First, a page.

HomeCar InsuranceWhy car insurance premiums are rising and what to do about it

Why car insurance premiums are rising and what to do about it

U.S. consumers have had some relief as the rate of cost increases for food and energy, two key components of most budgets, has eased greatly. But auto insurance and car ownership costs have become a sticking point for consumers and the U.S. Federal Reserve in its battle to rein inflation back to its goal of 2%.

Are you seeing an increase in your car insurance premiums?

Typically, individuals would see a noticeable increase in their premiums because of speeding tickets and other moving violations. Adding new drivers or a general increase in claims in the area were other reasons. But the persistent rise in rates over the last two years has been far more sweeping. New vehicle prices starting spiking during the pandemic, mainly because of a worldwide shortage of computer chips amid production cuts and supply chain bottlenecks. Dealers spent much of 2021 with few or no cars in stock. (Read about the best used cars in Canada?)

Car price increases eased heading into 2024, with the average at USD$47,338 in January, down from a peak of USD$48,516 in late 2022, according to Edmunds.com. (All figures in U.S. dollars.)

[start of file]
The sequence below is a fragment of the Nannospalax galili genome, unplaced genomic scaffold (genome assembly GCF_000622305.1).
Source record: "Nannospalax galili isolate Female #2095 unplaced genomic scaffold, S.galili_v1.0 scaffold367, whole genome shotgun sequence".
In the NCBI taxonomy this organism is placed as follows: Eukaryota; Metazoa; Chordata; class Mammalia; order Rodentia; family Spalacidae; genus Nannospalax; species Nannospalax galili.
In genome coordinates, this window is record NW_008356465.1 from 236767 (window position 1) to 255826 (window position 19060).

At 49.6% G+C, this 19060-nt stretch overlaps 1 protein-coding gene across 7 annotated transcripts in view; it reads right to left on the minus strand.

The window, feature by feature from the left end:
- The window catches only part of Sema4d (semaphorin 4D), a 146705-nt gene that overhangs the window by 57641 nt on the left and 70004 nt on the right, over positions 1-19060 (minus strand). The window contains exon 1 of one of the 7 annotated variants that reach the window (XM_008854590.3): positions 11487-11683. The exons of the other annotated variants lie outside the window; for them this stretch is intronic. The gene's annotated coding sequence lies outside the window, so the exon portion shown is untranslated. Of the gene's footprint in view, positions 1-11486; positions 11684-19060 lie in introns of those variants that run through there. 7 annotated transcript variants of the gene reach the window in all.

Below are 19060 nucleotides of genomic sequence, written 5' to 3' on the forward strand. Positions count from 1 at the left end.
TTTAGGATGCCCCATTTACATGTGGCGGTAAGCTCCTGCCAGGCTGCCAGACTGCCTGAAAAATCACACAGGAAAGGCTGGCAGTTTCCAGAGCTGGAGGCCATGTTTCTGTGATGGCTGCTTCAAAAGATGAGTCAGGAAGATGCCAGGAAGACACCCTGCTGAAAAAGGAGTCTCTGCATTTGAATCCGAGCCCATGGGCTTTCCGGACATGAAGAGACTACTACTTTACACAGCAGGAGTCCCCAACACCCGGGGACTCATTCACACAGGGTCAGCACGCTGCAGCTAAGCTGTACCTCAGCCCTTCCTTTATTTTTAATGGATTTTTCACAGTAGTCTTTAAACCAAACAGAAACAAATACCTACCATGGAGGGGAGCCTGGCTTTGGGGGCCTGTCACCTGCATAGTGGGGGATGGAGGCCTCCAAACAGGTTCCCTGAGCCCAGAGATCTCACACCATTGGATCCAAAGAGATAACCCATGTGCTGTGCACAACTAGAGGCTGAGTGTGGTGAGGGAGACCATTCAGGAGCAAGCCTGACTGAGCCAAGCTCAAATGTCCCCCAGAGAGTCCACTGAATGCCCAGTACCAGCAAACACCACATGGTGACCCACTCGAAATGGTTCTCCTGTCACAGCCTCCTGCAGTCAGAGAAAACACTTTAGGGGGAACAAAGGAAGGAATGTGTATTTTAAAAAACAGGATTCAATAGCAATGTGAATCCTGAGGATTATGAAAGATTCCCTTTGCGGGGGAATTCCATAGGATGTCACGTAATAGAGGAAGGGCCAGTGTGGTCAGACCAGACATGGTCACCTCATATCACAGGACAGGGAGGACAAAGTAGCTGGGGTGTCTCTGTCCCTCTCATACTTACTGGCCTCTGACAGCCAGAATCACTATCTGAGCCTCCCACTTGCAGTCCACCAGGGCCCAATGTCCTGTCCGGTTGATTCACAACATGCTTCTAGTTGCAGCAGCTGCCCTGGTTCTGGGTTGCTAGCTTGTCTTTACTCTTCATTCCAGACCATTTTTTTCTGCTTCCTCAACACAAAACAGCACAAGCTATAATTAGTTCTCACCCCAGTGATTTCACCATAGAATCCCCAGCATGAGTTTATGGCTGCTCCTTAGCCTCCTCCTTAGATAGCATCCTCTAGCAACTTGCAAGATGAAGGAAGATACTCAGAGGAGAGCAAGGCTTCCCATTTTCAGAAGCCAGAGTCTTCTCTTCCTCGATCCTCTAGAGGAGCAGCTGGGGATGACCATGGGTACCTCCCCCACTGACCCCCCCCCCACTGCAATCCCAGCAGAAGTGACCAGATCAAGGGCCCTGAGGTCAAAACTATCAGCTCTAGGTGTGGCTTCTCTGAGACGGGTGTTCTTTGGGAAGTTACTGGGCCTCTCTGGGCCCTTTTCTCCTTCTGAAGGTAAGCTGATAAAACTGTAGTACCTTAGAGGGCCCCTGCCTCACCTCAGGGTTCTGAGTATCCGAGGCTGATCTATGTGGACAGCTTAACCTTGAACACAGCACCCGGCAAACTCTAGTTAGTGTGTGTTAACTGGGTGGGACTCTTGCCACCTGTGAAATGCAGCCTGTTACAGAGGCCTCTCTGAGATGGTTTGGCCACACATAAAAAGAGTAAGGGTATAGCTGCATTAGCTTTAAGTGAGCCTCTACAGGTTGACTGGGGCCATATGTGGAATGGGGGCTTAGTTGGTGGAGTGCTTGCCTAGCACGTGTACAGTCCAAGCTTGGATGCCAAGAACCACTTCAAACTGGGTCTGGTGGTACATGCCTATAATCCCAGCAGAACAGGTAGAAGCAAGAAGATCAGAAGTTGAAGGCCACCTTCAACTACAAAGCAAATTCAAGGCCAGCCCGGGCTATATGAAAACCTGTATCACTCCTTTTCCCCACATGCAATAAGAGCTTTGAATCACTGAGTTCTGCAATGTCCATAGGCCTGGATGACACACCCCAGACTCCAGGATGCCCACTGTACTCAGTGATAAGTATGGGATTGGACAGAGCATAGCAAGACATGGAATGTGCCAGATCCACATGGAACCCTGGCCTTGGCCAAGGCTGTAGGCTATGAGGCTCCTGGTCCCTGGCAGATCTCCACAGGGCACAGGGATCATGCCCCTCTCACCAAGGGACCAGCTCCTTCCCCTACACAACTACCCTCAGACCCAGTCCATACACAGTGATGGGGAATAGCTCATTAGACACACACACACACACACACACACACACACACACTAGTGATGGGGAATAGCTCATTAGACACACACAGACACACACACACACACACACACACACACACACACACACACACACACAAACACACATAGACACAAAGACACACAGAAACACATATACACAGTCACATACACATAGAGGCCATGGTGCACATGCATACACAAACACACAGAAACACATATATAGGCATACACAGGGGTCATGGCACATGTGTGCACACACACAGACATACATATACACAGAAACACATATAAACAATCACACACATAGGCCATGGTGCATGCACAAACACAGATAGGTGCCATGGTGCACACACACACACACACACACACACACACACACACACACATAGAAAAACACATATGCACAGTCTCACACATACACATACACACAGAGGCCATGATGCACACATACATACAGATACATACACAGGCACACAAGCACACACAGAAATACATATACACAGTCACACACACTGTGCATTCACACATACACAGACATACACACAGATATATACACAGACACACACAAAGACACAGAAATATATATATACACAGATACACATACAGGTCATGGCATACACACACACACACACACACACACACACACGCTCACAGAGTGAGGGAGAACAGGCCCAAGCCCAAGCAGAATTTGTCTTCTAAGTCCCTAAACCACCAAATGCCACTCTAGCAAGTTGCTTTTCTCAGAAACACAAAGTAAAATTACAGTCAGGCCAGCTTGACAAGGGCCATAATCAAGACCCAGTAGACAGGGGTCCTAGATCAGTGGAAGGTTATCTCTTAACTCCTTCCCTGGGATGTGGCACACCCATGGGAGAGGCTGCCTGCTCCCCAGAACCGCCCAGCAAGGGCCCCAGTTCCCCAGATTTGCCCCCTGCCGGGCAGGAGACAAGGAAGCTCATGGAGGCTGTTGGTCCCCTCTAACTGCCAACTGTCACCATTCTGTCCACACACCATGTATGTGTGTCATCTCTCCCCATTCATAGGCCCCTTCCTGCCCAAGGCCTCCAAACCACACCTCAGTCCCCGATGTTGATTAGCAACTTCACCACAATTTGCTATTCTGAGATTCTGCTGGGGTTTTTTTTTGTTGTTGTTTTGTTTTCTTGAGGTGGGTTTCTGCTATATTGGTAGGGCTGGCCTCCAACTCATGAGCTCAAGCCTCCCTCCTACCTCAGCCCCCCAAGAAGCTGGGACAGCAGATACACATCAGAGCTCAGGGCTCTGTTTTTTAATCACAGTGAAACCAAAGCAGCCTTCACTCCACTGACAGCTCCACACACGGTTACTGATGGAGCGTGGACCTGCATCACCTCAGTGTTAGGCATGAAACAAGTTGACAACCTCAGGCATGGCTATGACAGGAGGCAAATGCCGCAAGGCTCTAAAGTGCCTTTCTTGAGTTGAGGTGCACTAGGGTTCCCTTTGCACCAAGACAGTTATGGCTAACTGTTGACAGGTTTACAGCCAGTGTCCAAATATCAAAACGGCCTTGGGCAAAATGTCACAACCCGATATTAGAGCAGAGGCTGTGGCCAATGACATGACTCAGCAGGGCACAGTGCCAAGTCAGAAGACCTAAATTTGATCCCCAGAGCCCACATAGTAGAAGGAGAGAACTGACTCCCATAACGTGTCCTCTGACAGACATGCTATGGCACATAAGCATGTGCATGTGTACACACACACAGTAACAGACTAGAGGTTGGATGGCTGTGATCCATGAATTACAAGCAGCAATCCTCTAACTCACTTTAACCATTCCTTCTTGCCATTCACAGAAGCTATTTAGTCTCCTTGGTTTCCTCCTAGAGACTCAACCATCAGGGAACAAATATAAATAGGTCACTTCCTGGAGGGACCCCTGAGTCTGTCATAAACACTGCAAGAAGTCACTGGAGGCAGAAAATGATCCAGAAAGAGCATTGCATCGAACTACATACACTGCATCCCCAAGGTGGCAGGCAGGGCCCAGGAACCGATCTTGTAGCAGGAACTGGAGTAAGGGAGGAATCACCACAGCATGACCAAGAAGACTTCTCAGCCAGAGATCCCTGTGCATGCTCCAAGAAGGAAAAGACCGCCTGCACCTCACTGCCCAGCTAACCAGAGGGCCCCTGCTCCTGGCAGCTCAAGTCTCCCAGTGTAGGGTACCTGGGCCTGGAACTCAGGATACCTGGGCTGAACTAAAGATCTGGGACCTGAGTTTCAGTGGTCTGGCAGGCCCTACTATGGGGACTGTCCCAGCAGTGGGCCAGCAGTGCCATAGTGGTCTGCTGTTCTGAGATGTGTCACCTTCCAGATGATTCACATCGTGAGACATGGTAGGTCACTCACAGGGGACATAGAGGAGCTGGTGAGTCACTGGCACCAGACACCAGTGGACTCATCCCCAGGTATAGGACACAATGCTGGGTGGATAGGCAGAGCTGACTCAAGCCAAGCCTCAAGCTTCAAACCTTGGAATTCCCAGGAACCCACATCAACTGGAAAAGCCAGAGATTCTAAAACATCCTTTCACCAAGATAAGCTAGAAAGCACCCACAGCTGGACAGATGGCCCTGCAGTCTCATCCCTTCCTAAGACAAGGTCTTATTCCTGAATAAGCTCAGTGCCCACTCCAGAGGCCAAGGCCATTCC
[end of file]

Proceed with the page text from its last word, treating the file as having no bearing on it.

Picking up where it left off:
Higher value for cars, along with more advanced technology and intricate parts, has raised the overall cost of repairs. Overall maintenance and repair costs jumped 8.2% in March from a year ago, according to the U.S. Bureau of Labor Statistics. That’s eased a bit over the last year. The rate of increase was as high as 14.2% in early 2023.

“The severity is really the thing that has influenced rates more over the last two years than anything,” said Greg Smolan, vice president of insurance operations at AAA Northeast. “A fender bender in the past didn’t have all the sensors and cameras.”

What’s causing car insurance to rise?

Higher overall auto prices and auto repair costs prompted insurers to start raising premiums as overall car values jumped. Price increases for insurance rates, like many other increases from food to clothing, have been sticky and are less likely to drop at the same rate as broader inflation, if at all.

That has been beneficial for insurers who have seen profits surge. Wall Street is expecting bigger leaps in 2024.

“Our sole concentration last year was to get the right rate,” said Progressive CEO Tricia Griffith, during a fourth-quarter earnings conference call. “We feel like we’re in a really great position now.”

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